NFL official links football, CTE; could it affect $1B deal?
FILE - In this Feb. 4, 2016 file photo, NFL Senior Vice President of Health and Safety Policy Jeff Miller speaks during an NFL health and safety news conference in San Francisco. An NFL official has acknowledged a link between football and the brain disease CTE for the first time. Miller, the NFL's senior vice president for health and safety, spoke about the connection during an appearance Monday, March 14, 2016, at a congressional committee's round table discussion about concussions. (AP Photo/David J. Phillip, File)
PHILADELPHIA (AP) Critics of the NFL's proposed $1 billion plan to settle concussion claims say a league official's acknowledgement of a link between football and the brain disease CTE is a game changer.
A federal appeals court in Philadelphia is weighing a challenge to the settlement that would exclude future cases of chronic traumatic encephalopathy, or CTE. The pending deal would instead pay for prior deaths involving CTE and for illnesses such as dementia and Alzheimer's disease.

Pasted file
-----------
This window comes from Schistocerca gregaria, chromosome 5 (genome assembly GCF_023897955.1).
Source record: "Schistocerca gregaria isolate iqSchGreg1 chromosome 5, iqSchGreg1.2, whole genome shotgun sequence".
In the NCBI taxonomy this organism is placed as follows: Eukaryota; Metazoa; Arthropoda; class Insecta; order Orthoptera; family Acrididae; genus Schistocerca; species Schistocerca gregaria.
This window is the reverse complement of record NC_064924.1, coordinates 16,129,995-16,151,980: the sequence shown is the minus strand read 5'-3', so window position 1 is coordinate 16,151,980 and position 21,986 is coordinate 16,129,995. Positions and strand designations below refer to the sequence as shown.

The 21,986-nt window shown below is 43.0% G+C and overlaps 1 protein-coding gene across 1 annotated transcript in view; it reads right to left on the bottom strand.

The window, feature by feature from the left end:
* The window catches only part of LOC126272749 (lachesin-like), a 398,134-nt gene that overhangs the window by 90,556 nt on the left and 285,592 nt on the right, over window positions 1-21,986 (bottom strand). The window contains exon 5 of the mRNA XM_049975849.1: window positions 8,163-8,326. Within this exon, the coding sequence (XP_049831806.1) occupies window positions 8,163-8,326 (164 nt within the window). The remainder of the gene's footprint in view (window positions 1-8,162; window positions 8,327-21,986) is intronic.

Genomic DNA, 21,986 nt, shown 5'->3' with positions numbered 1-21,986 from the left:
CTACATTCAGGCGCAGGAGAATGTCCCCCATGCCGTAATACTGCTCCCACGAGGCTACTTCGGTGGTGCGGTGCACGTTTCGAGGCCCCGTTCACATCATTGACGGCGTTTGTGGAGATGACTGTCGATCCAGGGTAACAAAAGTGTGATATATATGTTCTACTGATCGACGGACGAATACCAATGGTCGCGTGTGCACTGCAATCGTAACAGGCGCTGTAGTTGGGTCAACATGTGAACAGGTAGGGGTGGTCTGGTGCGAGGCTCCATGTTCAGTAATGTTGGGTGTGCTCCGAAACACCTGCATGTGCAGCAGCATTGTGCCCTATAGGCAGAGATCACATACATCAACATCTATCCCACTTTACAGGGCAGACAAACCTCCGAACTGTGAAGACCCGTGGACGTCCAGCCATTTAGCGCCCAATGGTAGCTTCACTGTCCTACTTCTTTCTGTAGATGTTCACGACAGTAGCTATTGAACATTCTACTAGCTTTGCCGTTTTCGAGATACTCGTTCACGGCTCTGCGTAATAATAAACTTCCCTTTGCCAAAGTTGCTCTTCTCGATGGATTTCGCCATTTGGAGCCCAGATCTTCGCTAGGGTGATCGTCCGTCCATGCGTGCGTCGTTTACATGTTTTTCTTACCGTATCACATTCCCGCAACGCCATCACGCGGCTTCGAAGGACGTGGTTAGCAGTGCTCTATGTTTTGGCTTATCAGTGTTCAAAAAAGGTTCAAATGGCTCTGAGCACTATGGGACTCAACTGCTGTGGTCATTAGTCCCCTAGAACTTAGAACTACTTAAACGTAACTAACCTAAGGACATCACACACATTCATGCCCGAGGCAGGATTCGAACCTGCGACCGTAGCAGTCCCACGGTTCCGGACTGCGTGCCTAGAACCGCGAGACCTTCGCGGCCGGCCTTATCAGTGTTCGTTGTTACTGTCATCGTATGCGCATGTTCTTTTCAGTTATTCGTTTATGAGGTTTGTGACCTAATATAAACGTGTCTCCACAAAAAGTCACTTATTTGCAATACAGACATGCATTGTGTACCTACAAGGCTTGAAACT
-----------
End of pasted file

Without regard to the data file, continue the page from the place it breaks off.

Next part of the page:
Critics want the plan expanded to include future CTE cases.
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NFL senior vice president Jeff Miller told a congressional panel Monday that brain research on former NFL players ''certainly'' shows a link between football and CTE.
The NFL has long argued otherwise.
Lawyer Steven Molo urged the court Tuesday to expand the settlement based on Miller's comments.